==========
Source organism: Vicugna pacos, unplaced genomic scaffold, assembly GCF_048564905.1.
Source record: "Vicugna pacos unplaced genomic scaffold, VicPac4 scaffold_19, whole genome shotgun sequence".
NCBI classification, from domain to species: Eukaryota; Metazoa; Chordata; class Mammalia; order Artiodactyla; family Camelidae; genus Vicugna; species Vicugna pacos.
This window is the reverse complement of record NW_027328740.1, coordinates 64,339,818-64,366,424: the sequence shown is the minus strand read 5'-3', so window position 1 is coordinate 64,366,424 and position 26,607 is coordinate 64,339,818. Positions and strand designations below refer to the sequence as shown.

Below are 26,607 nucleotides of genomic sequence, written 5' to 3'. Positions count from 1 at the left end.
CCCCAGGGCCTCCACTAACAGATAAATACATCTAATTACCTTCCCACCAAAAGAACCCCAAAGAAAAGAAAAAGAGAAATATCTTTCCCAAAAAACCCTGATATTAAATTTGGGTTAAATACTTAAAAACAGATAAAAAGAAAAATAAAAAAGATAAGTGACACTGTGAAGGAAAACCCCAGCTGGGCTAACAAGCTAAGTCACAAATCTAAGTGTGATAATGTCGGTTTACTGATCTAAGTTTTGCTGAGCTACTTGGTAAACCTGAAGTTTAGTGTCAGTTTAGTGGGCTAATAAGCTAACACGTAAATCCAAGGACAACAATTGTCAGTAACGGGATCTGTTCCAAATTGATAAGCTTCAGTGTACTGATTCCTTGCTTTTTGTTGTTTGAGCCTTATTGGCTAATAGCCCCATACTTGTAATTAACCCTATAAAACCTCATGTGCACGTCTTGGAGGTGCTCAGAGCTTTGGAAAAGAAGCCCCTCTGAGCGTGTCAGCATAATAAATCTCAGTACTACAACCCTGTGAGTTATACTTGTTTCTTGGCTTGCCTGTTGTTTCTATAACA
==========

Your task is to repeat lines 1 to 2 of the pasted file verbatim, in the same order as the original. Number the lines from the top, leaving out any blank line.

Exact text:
Source organism: Vicugna pacos, unplaced genomic scaffold, assembly GCF_048564905.1.
Source record: "Vicugna pacos unplaced genomic scaffold, VicPac4 scaffold_19, whole genome shotgun sequence".